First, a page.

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Racial Disparities Arise From Inconsistent Newborn Drug Screening Policy

Black newborns are more than 7 percent more likely to undergo drug testing regardless of obstetrical risk; researchers attributed these racial disparities to an unclear drug screening policy and racial bias.

A study out of the University of Michigan found that the absence of a clear policy for newborn drug screening, physician bias, and institutional racism led to the emergence of racial disparities in drug testing rates for Black newborns.

This latest research, published in JAMA Network Open, examined more than 26,000 births from 2014 to 2020 at the University of Michigan Health, comparing drug testing rates among various racial and ethnic groups. Additionally, the researchers aimed to investigate whether there were any changes in newborn drug testing patterns following the legalization of recreational cannabis in Michigan in 2018.

The likelihood of a clinician requesting a drug test showed racial inequities for Black newborns as they were higher than for newborns from any other racial or ethnic group, except for the period between 2016 and 2020, during which they were only comparable to the multiracial group.

The study findings showed that a newborn drug test was placed for 11.3 percent of Black newborns and 4.2 percent of White newborns. Moreover, urine tests were conducted for 9.1 percent of Black participants, 4.5 percent of White participants, and 8 percent of multiracial participants.

In the unadjusted model, White newborns were 24 percent less likely to have a drug test ordered than Black newborns. Meanwhile, White birthing individuals were more likely to have a positive drug test. Said otherwise, Black babies are more likely to be drug tested, even though White babies are the ones more likely to be positive for one.

The under-testing of White newborns might result from clinician bias, potentially causing missed opportunities to identify and address opioid use disorder, according to Lauren Oshman, MD, MPH, the senior author of the study and an associate professor of family medicine at the University of Michigan Medical School.

“In the absence of a newborn drug screening policy, we saw inconsistencies in how and when clinicians ordered drug tests for newborns at low risk of prenatal drug exposure,” Oshman said. “We measured drug testing rates before and after cannabis legalization to see if the change in law improved or worsened these inequities and found it didn’t appear to make any difference.”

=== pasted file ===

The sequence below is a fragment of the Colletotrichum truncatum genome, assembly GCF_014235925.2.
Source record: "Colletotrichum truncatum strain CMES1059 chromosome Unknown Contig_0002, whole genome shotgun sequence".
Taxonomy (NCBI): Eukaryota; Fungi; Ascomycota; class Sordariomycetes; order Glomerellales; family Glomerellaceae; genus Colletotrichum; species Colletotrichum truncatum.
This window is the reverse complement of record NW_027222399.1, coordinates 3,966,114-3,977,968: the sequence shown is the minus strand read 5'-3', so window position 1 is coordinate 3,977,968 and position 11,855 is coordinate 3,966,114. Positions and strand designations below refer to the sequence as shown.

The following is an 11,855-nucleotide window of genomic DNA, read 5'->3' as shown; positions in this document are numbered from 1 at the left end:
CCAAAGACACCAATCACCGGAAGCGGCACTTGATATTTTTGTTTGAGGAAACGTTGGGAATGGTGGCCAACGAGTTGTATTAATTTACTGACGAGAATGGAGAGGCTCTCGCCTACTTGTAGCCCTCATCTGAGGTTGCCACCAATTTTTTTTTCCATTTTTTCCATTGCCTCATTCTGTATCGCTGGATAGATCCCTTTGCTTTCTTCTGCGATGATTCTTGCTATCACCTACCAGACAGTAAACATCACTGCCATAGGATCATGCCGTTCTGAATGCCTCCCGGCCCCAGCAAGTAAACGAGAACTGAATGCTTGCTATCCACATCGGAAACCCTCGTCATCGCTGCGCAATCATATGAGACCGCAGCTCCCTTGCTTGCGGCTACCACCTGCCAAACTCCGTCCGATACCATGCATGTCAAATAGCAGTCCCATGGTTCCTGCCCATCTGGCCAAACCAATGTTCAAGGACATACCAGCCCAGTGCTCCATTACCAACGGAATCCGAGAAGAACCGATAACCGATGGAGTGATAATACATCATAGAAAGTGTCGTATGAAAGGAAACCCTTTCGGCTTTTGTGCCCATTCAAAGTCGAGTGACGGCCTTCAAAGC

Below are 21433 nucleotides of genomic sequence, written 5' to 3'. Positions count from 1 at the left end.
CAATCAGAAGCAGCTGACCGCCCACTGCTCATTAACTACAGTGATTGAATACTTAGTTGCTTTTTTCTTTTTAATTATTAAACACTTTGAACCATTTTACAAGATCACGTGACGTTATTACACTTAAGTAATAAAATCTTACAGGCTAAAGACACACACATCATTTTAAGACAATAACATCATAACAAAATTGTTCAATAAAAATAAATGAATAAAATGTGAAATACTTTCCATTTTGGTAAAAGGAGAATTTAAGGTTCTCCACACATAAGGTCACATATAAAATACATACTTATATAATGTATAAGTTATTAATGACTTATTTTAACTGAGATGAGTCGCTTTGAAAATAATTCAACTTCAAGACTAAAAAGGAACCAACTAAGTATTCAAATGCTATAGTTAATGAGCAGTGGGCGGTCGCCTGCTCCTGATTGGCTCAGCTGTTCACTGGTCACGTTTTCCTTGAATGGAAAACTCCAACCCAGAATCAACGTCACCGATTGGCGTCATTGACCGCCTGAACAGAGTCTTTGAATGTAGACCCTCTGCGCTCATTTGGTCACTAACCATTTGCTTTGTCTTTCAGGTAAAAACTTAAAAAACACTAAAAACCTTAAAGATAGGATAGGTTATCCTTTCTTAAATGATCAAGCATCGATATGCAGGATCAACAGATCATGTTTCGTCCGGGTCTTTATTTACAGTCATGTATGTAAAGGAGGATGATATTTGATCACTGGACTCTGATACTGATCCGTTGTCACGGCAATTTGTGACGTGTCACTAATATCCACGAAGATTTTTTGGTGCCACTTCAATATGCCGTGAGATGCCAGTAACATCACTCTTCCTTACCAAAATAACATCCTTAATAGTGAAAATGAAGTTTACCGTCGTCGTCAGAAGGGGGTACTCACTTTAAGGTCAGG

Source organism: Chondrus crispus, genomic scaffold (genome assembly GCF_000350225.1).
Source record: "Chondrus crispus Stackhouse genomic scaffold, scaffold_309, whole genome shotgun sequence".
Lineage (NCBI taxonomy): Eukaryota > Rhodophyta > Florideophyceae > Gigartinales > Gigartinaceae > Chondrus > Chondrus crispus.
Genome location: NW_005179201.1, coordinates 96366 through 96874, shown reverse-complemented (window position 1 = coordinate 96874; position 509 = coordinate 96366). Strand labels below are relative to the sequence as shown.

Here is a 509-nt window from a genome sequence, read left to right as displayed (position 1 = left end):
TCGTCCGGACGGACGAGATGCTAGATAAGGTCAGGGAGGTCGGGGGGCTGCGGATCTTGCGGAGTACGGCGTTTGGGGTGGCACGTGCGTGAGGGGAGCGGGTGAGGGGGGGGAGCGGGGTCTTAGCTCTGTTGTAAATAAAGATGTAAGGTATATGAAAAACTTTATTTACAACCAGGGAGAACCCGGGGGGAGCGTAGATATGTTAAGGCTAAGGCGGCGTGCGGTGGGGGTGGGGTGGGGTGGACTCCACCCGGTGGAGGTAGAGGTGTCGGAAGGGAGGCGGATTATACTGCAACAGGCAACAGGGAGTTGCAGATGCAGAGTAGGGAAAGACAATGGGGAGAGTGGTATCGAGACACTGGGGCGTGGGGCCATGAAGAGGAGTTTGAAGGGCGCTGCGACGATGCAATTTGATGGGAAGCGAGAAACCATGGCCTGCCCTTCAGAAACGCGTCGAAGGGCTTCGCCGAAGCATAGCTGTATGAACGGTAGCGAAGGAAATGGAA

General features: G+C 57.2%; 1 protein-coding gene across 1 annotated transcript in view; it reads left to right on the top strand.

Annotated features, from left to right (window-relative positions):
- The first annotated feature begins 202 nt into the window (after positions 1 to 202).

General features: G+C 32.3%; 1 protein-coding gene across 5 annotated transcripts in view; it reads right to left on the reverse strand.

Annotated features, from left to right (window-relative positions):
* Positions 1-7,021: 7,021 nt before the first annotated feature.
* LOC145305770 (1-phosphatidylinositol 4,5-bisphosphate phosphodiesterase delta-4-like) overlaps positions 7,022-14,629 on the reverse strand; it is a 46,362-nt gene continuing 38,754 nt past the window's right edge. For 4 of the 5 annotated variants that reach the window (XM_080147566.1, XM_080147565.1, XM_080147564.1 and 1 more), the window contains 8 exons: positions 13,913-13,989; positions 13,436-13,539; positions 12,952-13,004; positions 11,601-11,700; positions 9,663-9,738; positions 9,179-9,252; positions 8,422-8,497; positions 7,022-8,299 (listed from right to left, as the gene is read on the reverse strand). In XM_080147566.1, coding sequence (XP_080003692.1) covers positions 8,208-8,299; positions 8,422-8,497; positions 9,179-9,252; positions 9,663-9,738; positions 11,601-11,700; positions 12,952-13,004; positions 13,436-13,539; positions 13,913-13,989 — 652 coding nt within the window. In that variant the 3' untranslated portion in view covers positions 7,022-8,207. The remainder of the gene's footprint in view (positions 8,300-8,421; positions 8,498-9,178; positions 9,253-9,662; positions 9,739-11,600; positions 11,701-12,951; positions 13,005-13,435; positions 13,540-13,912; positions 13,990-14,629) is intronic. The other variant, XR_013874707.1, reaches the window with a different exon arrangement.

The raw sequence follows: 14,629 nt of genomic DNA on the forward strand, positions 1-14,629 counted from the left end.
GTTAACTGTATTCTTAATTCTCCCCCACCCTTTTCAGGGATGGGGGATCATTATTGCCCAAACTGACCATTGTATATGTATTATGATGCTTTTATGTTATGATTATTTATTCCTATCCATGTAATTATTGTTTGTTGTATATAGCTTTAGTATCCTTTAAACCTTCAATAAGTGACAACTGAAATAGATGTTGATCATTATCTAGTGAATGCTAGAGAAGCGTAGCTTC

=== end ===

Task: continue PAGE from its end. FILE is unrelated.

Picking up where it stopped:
Among all racial and ethnic groups, positive newborn drug tests increased following the legalization of cannabis, increasing from 50 to 69 percent. Roughly two out of five newborn drug tests were positive solely for THC, with Black newborns more likely to test positive than White newborns.

According to Oshman, this increase mirrors national trends of rising cannabis use during pregnancy, with up to 12 percent of individuals reporting usage in the first trimester between 2016 and 2017.

Even though there isn't enough evidence to suggest that cannabis use during pregnancy increases the risk of child abuse, states mandate a Child Protective Services (CPS) report for newborns testing positive for THC.

On the other hand, prenatal exposure to nicotine, which has been proven to result in poorer health outcomes for babies, doesn't require the same reporting.

In 37 states and the District of Columbia, clinicians must report suspected prenatal drug use to the state. The American College of Obstetricians and Gynecologists is against criminalizing substance use during pregnancy and opposes using newborn biological testing as an indirect indicator of child abuse or neglect.

“It is incumbent upon medical institutions to identify racial inequities that occur as a result of their policies, or lack thereof, and processes. We can’t change what we don’t measure,” said study coauthor Justine Wu, MD, MPH, an assistant professor of family medicine at the U-M Medical School. “We can’t move forward without self-reflection to stop practices that perpetuate structural and obstetrical racism, followed by thoughtful, community-engaged solutions to promote health equity.”

In light of these racial disparities, Michigan Medicine implemented a new clear policy to assist clinicians in decision-making on whether a drug test is warranted. In the past, the decision was left to clinicians, leaving room for racial bias.

Within this new process, clinicians will evaluate if a baby shows symptoms of withdrawal or, if at the time of birth, a birthing person answers “yes” to the question of whether they’d used drugs during pregnancy.

The authors emphasized that introducing a standardized policy is only the initial step. They noted that the hospital plans to monitor data on a monthly basis to determine if the implemented changes lead to positive outcomes.

“Our leaders, doctors, researchers, nurses and staff are all committed to reducing biases in the health system that may lead to inequitable applications of laws and negatively impact treatment and care,” Oshman said. “We hope this type of research helps other health systems explore how their policies or state policies may influence inequities affecting patient care and outcomes.”

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